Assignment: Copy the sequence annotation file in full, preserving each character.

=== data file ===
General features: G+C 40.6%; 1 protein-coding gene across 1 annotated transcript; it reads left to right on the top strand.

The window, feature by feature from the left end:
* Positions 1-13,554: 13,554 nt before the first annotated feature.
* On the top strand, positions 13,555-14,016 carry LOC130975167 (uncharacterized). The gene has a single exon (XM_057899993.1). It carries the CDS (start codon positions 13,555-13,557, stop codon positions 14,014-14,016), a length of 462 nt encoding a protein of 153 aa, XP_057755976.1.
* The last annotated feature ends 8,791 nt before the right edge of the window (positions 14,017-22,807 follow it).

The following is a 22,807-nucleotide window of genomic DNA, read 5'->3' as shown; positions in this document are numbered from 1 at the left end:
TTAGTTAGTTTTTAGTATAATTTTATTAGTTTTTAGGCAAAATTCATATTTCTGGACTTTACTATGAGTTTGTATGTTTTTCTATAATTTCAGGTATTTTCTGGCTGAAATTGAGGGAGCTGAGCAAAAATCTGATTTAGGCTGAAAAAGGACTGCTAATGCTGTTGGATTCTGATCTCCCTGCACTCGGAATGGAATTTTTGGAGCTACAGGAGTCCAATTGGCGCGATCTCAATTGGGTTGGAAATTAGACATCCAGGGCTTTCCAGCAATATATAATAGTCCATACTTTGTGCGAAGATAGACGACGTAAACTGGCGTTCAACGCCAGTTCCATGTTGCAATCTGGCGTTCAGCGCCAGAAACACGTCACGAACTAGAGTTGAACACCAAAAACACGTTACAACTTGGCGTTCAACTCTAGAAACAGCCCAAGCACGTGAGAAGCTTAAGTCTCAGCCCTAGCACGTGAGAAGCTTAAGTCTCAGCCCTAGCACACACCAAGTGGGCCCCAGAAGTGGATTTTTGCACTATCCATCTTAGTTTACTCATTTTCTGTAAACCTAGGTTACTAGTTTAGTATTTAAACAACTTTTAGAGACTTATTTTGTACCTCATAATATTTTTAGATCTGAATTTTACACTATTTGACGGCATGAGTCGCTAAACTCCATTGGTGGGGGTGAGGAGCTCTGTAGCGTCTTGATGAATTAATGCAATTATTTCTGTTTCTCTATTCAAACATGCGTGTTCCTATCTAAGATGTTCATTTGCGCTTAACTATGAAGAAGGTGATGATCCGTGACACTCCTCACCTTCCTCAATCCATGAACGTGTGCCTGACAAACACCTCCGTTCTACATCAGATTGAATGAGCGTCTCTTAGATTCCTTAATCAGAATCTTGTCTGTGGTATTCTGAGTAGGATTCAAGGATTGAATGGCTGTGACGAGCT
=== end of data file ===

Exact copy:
General features: G+C 40.6%; 1 protein-coding gene across 1 annotated transcript; it reads left to right on the top strand.

The window, feature by feature from the left end:
* Positions 1-13,554: 13,554 nt before the first annotated feature.
* On the top strand, positions 13,555-14,016 carry LOC130975167 (uncharacterized). The gene has a single exon (XM_057899993.1). It carries the CDS (start codon positions 13,555-13,557, stop codon positions 14,014-14,016), a length of 462 nt encoding a protein of 153 aa, XP_057755976.1.
* The last annotated feature ends 8,791 nt before the right edge of the window (positions 14,017-22,807 follow it).

The following is a 22,807-nucleotide window of genomic DNA, read 5'->3' as shown; positions in this document are numbered from 1 at the left end:
TTAGTTAGTTTTTAGTATAATTTTATTAGTTTTTAGGCAAAATTCATATTTCTGGACTTTACTATGAGTTTGTATGTTTTTCTATAATTTCAGGTATTTTCTGGCTGAAATTGAGGGAGCTGAGCAAAAATCTGATTTAGGCTGAAAAAGGACTGCTAATGCTGTTGGATTCTGATCTCCCTGCACTCGGAATGGAATTTTTGGAGCTACAGGAGTCCAATTGGCGCGATCTCAATTGGGTTGGAAATTAGACATCCAGGGCTTTCCAGCAATATATAATAGTCCATACTTTGTGCGAAGATAGACGACGTAAACTGGCGTTCAACGCCAGTTCCATGTTGCAATCTGGCGTTCAGCGCCAGAAACACGTCACGAACTAGAGTTGAACACCAAAAACACGTTACAACTTGGCGTTCAACTCTAGAAACAGCCCAAGCACGTGAGAAGCTTAAGTCTCAGCCCTAGCACGTGAGAAGCTTAAGTCTCAGCCCTAGCACACACCAAGTGGGCCCCAGAAGTGGATTTTTGCACTATCCATCTTAGTTTACTCATTTTCTGTAAACCTAGGTTACTAGTTTAGTATTTAAACAACTTTTAGAGACTTATTTTGTACCTCATAATATTTTTAGATCTGAATTTTACACTATTTGACGGCATGAGTCGCTAAACTCCATTGGTGGGGGTGAGGAGCTCTGTAGCGTCTTGATGAATTAATGCAATTATTTCTGTTTCTCTATTCAAACATGCGTGTTCCTATCTAAGATGTTCATTTGCGCTTAACTATGAAGAAGGTGATGATCCGTGACACTCCTCACCTTCCTCAATCCATGAACGTGTGCCTGACAAACACCTCCGTTCTACATCAGATTGAATGAGCGTCTCTTAGATTCCTTAATCAGAATCTTGTCTGTGGTATTCTGAGTAGGATTCAAGGATTGAATGGCTGTGACGAGCT